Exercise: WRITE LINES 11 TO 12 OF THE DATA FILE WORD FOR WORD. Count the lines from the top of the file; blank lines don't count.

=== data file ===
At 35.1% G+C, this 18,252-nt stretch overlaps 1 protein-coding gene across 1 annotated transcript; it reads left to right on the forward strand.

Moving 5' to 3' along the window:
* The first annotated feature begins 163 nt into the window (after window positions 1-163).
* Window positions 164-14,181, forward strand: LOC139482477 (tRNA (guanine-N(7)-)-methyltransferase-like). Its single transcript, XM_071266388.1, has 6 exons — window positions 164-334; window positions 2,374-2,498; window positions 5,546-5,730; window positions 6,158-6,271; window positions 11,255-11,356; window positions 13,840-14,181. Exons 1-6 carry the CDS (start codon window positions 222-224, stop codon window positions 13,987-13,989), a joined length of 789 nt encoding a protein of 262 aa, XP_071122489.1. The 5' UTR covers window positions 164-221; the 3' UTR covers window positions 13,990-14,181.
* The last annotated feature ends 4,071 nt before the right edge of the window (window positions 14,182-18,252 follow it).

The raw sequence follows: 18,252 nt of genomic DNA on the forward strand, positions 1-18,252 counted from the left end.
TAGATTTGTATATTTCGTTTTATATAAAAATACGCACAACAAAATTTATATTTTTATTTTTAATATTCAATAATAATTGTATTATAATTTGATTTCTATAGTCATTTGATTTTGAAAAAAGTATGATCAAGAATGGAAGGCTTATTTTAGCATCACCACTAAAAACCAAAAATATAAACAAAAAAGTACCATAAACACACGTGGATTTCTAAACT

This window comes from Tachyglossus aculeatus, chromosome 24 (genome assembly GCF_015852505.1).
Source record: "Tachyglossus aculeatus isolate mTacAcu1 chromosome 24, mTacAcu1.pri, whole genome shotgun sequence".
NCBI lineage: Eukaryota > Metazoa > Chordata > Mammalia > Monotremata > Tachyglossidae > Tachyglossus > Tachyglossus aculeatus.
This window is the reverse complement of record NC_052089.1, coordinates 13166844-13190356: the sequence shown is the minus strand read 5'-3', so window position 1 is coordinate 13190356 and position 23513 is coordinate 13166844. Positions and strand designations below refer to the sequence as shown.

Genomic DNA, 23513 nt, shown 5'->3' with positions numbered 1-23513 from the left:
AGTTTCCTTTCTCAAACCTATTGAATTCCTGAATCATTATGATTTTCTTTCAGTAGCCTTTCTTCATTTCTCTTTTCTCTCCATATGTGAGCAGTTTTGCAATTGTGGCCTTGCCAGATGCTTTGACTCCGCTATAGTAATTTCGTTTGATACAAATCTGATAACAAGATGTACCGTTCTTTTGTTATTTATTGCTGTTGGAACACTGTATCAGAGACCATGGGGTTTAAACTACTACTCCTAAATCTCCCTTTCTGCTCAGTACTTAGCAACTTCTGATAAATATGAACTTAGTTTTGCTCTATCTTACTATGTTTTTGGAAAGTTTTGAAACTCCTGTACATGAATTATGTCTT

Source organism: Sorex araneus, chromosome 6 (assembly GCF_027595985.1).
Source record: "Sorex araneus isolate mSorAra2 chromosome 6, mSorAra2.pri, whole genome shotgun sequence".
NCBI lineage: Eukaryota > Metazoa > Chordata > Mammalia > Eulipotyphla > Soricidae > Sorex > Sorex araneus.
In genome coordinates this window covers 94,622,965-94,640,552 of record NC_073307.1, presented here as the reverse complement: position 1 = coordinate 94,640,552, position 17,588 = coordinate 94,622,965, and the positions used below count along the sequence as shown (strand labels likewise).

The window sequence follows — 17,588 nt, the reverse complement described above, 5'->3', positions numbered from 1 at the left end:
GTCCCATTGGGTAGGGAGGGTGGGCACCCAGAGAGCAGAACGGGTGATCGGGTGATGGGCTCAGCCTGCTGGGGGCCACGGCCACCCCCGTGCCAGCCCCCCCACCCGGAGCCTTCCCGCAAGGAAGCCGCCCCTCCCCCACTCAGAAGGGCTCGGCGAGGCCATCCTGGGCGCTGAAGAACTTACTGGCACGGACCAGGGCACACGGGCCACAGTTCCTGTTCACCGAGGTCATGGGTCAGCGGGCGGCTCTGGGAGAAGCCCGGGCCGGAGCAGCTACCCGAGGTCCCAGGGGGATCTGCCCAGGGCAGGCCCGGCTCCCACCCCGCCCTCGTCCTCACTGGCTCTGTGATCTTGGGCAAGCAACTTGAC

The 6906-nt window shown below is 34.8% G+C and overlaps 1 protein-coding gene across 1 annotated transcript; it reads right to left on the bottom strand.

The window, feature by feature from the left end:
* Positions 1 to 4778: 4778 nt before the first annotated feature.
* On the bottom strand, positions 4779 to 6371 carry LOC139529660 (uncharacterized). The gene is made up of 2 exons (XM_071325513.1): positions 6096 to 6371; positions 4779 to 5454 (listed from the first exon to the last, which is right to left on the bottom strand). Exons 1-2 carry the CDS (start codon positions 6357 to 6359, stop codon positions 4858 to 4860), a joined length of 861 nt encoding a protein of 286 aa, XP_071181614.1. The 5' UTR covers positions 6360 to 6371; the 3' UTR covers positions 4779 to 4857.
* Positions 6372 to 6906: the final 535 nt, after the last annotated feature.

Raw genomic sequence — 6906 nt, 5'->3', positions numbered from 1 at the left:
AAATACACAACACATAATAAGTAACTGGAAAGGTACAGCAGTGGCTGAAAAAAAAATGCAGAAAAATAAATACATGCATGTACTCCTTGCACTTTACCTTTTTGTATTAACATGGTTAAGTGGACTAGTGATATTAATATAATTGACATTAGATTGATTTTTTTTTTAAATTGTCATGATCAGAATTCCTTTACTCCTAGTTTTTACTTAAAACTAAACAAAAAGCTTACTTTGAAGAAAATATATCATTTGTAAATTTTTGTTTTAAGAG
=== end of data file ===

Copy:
This window is the reverse complement of record NC_052089.1, coordinates 13166844-13190356: the sequence shown is the minus strand read 5'-3', so window position 1 is coordinate 13190356 and position 23513 is coordinate 13166844. Positions and strand designations below refer to the sequence as shown.

Genomic DNA, 23513 nt, shown 5'->3' with positions numbered 1-23513 from the left: